Stem Cells from the Mammalian Blastocyst

Authors

  • Janet Rossant Ph.D.

    Corresponding author
    1. Samuel Lunenfeld Research Institute, Mount Sinai Hospital, Toronto, Ontario, Canada and Department of Molecular and Medical Genetics, University of Toronto, Ontario, Canada
    • Samuel Lunenfeld Research Institute, Mount Sinai Hospital, 600 University Avenue, Toronto, Ontario, Canada M5G 1×5. Telephone: 416-586-8267; Fax: 416-586-8588
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Abstract

Early differentiation of the mammalian embryo leads to the development of two distinct lineages—the inner cell mass (ICM) and the trophectoderm. Cells of the ICM are pluripotent and give rise to all tissues of the fetus, while trophectoderm cells are restricted in their potential to the trophoblast cell layers of the placenta. In the mouse, apparently immortal stem cell lines can be obtained from both cell types. These cell lines, embryonic stem (ES) cells and trophoblast stem (TS) cells, are morphologically and molecularly distinct and depend on different signaling pathways for their maintenance. They also show different cell fates when introduced into early embryos to generate chimeras. However, a change in the levels of expression of a key regulator of pluripotency, Oct4, can push ES cells towards the TS phenotype, when grown in TS cell conditions. Stem cell potential in the early embryo thus appears to depend on a combination of the levels of expression of key intrinsic regulators and the appropriate extrinsic environmental factors. Manipulation of both intrinsic and extrinsic regulators may be needed to reveal the full potential of stem cells from other stages of development and the adult.

Introduction

There is currently considerable excitement and controversy about the potential use of pluripotent stem cells as a source of differentiated cells for repair of degenerating or damaged tissue in humans. It has been well established in the mouse that stem cells with the capacity to differentiate into all tissue types of the adult can be derived from the early embryo. Harnessing the amazing potential of these embryonic stem (ES) cells and channeling their differentiation down specialized pathways needed for tissue-based repair are active areas of research. Recent studies have reported successful derivation of multiple cell types, including neurons, glia, neuronal stem cells, islet cells, hepatocytes, osteoblasts, and adipocytes from mouse ES cells in vitro [1]. This research has gained momentum from the reports that cells with similar properties to mouse ES cells can be derived from human blastocysts [2] or fetal gonads [3], thus bringing the goal of ES cell-based cell therapy closer to fruition.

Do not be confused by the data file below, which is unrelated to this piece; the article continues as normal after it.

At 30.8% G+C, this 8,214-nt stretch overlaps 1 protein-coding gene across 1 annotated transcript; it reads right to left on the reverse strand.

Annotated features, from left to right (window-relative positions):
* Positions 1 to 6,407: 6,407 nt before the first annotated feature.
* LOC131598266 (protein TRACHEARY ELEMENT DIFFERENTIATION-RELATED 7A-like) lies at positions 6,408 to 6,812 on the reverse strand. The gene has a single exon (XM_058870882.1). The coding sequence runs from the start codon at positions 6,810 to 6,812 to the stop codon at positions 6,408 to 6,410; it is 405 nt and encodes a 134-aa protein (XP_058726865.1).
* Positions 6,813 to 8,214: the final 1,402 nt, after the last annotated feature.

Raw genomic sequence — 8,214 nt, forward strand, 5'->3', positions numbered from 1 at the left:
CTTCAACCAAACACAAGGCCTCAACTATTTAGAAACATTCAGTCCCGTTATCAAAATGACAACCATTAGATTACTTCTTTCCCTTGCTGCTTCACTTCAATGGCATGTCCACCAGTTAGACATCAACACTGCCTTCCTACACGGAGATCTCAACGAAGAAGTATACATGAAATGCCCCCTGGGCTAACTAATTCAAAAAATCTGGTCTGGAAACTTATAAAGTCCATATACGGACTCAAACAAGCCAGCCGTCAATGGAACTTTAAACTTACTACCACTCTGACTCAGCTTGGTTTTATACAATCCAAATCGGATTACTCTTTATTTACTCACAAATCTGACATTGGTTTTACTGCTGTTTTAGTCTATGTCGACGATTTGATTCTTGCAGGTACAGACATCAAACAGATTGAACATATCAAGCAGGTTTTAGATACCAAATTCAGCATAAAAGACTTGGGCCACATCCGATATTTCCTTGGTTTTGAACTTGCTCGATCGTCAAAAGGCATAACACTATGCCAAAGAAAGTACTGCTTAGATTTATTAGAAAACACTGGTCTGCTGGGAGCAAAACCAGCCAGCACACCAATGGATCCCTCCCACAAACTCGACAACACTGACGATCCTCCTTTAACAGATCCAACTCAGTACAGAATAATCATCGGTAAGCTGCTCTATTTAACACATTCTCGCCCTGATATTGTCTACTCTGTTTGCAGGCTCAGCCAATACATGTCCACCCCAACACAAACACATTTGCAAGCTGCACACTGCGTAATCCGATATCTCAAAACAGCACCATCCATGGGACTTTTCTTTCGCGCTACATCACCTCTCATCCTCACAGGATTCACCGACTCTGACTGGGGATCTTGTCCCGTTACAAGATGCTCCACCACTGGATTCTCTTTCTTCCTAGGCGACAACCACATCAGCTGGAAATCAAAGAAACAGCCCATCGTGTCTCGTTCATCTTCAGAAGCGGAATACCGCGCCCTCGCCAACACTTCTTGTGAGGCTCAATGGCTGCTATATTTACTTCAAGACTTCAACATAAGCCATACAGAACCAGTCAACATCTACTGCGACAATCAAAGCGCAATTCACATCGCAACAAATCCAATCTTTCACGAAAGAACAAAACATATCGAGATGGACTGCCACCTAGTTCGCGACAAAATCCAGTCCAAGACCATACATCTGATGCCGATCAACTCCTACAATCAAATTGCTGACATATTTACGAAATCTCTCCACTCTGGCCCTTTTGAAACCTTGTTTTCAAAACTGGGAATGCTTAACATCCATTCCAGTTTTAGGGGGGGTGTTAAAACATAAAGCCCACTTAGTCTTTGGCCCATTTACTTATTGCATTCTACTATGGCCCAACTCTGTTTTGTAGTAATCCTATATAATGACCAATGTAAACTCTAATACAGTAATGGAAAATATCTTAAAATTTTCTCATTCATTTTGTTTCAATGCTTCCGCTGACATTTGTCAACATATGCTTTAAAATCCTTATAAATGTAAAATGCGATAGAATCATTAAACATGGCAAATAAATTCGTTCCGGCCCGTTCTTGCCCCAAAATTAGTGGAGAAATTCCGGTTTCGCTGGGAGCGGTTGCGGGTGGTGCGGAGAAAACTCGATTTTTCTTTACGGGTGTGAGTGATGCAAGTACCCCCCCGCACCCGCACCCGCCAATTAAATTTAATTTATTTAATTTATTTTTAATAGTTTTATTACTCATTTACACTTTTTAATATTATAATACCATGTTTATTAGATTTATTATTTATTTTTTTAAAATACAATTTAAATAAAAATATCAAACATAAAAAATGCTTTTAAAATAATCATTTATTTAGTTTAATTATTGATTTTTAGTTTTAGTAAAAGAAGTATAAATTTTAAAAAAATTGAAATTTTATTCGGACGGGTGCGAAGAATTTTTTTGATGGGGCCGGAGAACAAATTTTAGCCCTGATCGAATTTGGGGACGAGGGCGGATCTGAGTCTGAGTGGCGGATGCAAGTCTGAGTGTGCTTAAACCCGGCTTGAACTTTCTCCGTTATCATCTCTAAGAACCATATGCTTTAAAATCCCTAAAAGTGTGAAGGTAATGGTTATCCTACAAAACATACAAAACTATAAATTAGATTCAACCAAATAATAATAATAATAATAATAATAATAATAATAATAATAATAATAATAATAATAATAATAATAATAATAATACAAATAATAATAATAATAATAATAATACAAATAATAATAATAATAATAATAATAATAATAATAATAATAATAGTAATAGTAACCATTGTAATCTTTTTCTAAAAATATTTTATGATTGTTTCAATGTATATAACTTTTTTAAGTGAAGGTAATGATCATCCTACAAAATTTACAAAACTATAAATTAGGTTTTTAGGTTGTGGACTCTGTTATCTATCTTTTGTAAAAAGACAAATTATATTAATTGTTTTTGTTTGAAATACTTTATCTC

Human ES cell research is controversial, however, mostly because of the source of material used to generate the lines. Because of this and the intrinsic advantages of accessing adult tissues, there is also intensive research on the potential ability of tissue-restricted adult stem cells to be redirected into other cell lineages. The classic view of development is a progressive restriction of cell fate from the totipotent zygote to the highly specialized differentiated tissues of the adult. Stem cell development has been thought of in the same manner. Self-renewing stem cells exist and can be isolated at different stages of development. Earlier stem cells, such as ES cells, are likely to be pluripotent, while stem cells derived from specific tissues later in development or the adult, such as hematopoietic or neural stem cells, are expected to be restricted in their potential to the tissue from which they arise. This paradigm is currently under challenge, with increasing evidence that some adult tissue-restricted stem cells may contribute to other cell types when exposed to the appropriate environmental influences [4–, 8]. Perhaps most striking have been reports that neural stem cells derived from the adult brain have the capacity to contribute extensively to multiple cell types in vivo when reintroduced into the early embryo [9]. The definition of a pluripotent versus a restricted stem cell is thus becoming somewhat blurred, and the possibility that stem cell restriction versus plasticity is determined solely by extrinsic environmental influences becomes a plausible hypothesis.